And, yes, I do remember the crowd of “oldies” in the village pubs who, when finally saying: “Oi, aren’t you xxxx’s youngster? Sit down and have a drink on us”, graduated us into adulthood.
    I wonder how many of these great characters are now isolated and have to expect nothing more than loneliness until “the lid is put in place”.
    All for the benefit of health, ey?

  16. Anonymous says:

    Social cohesion
    Another excellent thought of the day. Having enjoyed almost a full day of aloneness after a long week I now feel much more sociable and can now either go to the pub for last orders or sit in front of my pc. As there is a cold wind outside (and a boring emptiness in my local pub) I sit in front of my pc for a little while. I know next week is going to be a very busy one with work and social outings, so I make the most of a quiet “me” time.
    …..And in the case of the elderly, their devices may be very limited, if they can no longer walk or read or hear. For such people, the death of the community is quite likely to be the death of them.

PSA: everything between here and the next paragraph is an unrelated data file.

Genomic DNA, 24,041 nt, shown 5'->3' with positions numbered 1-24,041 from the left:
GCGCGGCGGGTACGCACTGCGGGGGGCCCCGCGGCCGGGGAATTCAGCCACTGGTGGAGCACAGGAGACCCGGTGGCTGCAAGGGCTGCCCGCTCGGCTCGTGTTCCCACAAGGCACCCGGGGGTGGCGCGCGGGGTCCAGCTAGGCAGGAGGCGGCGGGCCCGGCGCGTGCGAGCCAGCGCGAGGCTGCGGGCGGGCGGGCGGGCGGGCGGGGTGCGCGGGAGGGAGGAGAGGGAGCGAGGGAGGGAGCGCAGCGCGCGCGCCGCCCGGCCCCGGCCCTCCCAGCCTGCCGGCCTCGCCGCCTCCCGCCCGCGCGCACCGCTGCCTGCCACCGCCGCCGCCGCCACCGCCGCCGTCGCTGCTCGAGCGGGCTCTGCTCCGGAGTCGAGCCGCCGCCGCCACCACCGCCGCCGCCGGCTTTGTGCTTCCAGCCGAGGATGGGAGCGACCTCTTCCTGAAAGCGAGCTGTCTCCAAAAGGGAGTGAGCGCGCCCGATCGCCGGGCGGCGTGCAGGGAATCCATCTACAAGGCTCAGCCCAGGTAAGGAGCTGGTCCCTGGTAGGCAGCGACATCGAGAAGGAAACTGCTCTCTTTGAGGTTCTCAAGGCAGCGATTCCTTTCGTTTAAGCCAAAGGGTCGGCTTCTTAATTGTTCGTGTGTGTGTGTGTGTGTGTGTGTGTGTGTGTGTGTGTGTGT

Nor is it that friendships and acquaintanceships are not important. A marriage is probably the greatest friendship that many people find. In marriages families are bound together by strong bonds. It is in these marriages and friendships and acquaintanceships that many people find meaning in their lives.

    Friendships/acquaintances/partners are a very important part of all our lives, more so for the elderly who experience the ‘wind that blows cold on the ones left behind’.
    I have noticed one thing last year when – impatiently – stood in a queue at the supermarket; a lot of elderly people start a conversation in which “I-used-to-go-to-the-bingo-once-a-week-but-it’s-not-the-same-with-this-blimmin’-smoking-ban”.